You can help reduce runoff by directing roof downspouts into a rain barrel or vegetated area, skipping irrigation and replacing water-thirsty lawns with native plants, and adding mulch to your landscaping to help soak up more rain and retain moisture. Even better, convert your yard to an Ocean Friendly Garden. See more tips here.
Practice good septic and cesspool care.
While the majority of US cities and communities do use centralized systems where sewage is collected in sewers and transported to a central treatment plant before being released back into the environment, nearly 20% of American households rely on decentralized, individual wastewater systems like septic tanks or cesspools. These systems are most often used in rural areas, and are not uncommon along the coast.
- Inspect and pump your septic tanks and cesspools regularly. This is usually recommended every 3-5 years, depending on the amount of use and soil type in your area.
- Don’t use septic additives. They actually make septic systems less effective in treating wastewater. Learn more here.
- Upgrade to an advanced treatment system. The best step cesspool users can take is to convert to a more effective treatment system. Advanced septic systems treat wastewater more effectively than conventional septics and reduce nitrogen pollution by nearly 90%. There are a number of financial incentives, to aid homeowners and communities in upgrading from cesspools or conventional septic to more advanced systems. For example, residents of Suffolk County, NY are eligible to receive $30,000 to offset the costs of upgrading their system. Check with your state or local health department’s wastewater branch to see if you qualify for any incentive programs in your area.
Policy Actions We Can All Take
If you’re ready to take action on a larger scale, there are many ways to use your voice to influence better wastewater policy at the local, state and federal levels.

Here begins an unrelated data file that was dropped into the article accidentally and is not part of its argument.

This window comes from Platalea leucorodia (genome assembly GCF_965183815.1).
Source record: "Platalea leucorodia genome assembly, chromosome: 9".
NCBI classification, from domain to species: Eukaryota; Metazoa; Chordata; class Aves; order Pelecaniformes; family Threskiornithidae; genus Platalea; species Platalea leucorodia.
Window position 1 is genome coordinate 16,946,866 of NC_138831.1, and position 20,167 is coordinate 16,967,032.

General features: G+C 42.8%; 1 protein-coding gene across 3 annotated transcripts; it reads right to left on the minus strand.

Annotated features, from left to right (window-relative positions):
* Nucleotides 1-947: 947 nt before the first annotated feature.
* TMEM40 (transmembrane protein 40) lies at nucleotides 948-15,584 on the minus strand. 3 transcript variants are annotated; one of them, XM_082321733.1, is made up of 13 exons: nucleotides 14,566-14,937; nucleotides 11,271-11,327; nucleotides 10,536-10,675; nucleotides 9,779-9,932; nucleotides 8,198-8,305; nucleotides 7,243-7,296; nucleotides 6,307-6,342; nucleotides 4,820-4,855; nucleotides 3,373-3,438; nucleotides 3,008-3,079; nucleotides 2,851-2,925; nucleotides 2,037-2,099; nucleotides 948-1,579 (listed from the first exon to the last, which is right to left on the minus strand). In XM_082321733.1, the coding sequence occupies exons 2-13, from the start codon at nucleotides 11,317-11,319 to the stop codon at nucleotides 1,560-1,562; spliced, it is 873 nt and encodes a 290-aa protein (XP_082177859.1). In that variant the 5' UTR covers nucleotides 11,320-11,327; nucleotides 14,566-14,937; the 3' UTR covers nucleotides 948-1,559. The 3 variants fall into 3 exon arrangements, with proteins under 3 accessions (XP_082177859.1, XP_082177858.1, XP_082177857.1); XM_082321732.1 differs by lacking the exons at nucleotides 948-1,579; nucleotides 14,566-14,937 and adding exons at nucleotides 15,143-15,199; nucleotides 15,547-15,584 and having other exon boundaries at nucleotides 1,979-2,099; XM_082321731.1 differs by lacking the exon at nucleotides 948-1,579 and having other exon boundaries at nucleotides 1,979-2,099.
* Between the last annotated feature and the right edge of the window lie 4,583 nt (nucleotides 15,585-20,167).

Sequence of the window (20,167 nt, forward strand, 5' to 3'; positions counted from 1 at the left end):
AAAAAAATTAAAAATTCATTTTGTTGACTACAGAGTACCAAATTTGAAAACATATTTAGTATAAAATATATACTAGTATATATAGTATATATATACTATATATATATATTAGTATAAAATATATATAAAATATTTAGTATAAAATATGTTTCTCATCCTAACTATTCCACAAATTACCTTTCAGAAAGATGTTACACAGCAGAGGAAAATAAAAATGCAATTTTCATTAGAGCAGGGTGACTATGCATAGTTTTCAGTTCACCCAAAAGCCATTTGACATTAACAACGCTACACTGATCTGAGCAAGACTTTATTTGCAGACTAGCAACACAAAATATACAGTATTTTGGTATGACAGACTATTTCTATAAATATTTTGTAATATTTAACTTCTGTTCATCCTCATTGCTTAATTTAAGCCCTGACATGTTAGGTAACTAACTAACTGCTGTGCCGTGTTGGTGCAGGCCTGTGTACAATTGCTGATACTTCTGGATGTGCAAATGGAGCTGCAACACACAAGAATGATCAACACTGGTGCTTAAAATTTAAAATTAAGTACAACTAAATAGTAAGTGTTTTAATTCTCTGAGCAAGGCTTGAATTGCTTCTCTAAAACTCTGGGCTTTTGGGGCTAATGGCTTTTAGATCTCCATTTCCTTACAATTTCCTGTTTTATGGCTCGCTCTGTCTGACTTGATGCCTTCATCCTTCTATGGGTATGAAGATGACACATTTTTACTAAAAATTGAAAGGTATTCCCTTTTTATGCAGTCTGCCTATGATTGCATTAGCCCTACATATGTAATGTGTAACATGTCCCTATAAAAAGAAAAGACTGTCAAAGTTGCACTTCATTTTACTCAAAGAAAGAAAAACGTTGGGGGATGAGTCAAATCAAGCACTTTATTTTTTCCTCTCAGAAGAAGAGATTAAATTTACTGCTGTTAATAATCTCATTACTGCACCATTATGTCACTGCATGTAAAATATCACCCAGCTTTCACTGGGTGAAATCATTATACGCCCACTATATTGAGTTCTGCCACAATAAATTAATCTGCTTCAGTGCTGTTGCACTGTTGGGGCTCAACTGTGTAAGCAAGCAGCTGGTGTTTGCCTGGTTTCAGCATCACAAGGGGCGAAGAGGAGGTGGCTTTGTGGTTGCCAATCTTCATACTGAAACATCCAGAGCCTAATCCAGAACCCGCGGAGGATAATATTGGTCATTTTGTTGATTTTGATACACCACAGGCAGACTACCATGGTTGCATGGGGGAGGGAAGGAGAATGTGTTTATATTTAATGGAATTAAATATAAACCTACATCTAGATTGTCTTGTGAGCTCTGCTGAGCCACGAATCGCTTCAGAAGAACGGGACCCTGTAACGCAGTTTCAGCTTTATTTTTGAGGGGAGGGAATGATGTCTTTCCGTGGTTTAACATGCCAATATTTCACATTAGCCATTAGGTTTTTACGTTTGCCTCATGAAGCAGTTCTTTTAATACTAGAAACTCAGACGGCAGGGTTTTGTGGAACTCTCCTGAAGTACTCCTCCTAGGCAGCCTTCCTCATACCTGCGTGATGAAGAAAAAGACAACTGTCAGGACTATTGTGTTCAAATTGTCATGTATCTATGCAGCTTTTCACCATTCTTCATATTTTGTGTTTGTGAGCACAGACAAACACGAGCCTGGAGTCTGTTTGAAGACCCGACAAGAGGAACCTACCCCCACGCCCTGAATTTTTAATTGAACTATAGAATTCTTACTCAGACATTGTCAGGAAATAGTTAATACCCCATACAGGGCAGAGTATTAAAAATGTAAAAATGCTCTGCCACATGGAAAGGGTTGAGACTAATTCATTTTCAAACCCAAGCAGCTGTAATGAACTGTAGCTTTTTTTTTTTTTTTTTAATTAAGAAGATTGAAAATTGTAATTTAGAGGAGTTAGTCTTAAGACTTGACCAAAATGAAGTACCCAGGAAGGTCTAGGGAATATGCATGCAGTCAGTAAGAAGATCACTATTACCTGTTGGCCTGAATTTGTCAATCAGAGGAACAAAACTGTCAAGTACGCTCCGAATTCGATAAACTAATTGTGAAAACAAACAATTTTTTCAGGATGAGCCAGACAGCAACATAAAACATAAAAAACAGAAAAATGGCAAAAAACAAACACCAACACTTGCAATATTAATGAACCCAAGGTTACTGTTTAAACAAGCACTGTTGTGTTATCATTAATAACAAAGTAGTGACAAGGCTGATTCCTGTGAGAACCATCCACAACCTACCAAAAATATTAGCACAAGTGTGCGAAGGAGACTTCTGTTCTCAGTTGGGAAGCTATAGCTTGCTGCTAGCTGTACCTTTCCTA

- Contact your elected officials. Congress determines the budgets for a number of federal agencies that provide funding for wastewater infrastructure improvement projects, like the EPA’s Clean Water State Revolving Fund. Use your voice to advocate for more wastewater infrastructure funding by contacting your members of Congress here.
- Advocate for wastewater recycling and reuse programs in your community. Depending on the amount of treatment, wastewater can be reused as reclaimed water for irrigation and other non-potable uses, or even recycled as high-quality drinking water that not only meets but exceeds drinking water standards. Learn more here.
- Support local green stormwater infrastructure projects. Green infrastructure employs strategies to allow rain to soak into the ground instead of becoming runoff. This protects local waterways from both polluted runoff as well as sewage overflows caused by stormwater. Rain gardens, permeable pavement and green roofs are all good examples of green infrastructure. (Discover more here.) Take action in your own yard and install an Ocean Friendly Garden, or talk to your local elected officials about implementing more green stormwater infrastructure in your community.
This blog post is the sixth in a series that explains how wastewater systems can fail and pollute our coastal watersheds. For more background, check out the rest of the series: Part 1: Cesspools, Part 2: Sewer Spills & Failures, Part 3: Septic Systems, Part 4: Combined Sewer Overages (CSOs), and Part 5: Climate Change Impacts on Infrastructure.